Sherman's Food Adventures: Yuji's Japanese Tapas

Yuji's Japanese Tapas

*Restaurant is now closed*

Quite a few months ago, Costanza and I helped Krazi move from her parent's house to a place of her very own. Yes, she has all grown up! Honestly, there wasn't a huge amount of items to move. That probably had to do with all the help I suppose. While I was moving stuff into one of the bedrooms, I managed to scratch her wall. Doh! Some help I turned out to be. Despite this, she still wanted to treat us to dinner for our troubles. I insisted that it was nothing and she didn't need to do so. She was quite persistent and really, am I nuts for turning down food??? Originally, we were set to go to Bombay Behl for some fine Indian food. Alas, after some discussion, we figured that would be both too fatty and carby. I know, I know, why are we worrying about that right? Well, with all this eating, nutritional considerations must be acknowledged. Thus, we settled on Japanese. Not the usual Japanese that is. I started throwing out ideas until Krazi agreed on Yuji's Japanese Tapas. Part sushi and part Izakaya, this at the very least would be portion control. No big plates of food here! Mind you, we ordered a bunch of fried stuff, so I'm not sure if we were eating healthier or not...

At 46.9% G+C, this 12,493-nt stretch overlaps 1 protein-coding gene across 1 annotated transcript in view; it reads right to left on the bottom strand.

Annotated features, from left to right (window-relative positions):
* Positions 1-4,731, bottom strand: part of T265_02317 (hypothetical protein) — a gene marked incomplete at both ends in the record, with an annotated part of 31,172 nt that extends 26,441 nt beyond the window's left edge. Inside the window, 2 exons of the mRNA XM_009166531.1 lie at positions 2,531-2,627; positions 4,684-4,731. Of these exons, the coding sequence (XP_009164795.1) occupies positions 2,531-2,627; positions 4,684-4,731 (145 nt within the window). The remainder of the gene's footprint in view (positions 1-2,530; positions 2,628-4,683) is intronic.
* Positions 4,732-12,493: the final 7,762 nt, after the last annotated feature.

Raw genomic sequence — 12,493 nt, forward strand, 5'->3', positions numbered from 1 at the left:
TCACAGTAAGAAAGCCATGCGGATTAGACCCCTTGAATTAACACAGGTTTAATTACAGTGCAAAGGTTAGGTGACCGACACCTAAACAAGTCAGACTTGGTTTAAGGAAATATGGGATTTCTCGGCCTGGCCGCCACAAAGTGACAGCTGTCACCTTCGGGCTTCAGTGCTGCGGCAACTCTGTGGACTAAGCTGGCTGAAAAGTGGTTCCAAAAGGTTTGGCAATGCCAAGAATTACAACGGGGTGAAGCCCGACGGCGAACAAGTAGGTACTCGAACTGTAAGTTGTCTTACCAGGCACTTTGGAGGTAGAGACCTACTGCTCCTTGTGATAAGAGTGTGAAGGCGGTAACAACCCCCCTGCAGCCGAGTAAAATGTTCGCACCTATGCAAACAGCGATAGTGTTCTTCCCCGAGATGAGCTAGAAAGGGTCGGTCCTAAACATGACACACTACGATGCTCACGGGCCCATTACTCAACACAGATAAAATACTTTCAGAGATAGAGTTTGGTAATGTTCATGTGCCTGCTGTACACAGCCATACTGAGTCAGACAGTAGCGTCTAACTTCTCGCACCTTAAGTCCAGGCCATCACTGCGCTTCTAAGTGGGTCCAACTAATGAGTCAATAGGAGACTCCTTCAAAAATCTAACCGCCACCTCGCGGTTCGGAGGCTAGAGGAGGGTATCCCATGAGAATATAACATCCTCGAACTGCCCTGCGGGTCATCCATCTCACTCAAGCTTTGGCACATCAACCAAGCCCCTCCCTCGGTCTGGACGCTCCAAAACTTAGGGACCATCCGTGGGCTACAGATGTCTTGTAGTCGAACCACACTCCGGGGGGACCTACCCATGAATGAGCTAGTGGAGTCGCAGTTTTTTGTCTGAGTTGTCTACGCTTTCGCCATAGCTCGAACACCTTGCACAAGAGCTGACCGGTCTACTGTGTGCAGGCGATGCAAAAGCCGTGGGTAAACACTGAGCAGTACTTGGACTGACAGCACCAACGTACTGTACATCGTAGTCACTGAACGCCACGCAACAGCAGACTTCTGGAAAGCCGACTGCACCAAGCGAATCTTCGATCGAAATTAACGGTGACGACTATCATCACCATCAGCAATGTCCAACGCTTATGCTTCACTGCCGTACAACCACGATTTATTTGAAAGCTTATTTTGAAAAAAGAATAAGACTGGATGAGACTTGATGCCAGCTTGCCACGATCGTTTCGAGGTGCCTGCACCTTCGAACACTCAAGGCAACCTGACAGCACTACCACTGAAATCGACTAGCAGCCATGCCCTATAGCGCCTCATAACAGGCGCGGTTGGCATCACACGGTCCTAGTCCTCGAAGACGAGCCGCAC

So by virtue of being Japanese tapas, we already knew that it would be expensive and not very filling. Lucky for me, Milhouse had spotted me a pack of the Traveller's Deck, which incidentally had a card for 15% off. Much like Kevin's visit, this really helps the bottom line. Knowing this, we set out ordering several dishes to be satisfied without completely taking advantage of Krazi's generosity. We started with one of her choices, the Papaya Roll which consisted of papaya, crab cake, cucumber, lettuce, avocado and mayo. I'm not a huge fan of papaya; but this roll was quite good. All of the other ingredients worked together to temper the papaya taste. Nothing particularly interesting about this roll. The rice was pretty good though being chewy with some flavour. Arriving next was the Maguro Avocado Crepe. Although I liked the understated sweet taste of the roll itself, it was a ball of mush in my mouth. The sweet and spicy sauce on the plate added some flavour to the otherwise mild tasting roll.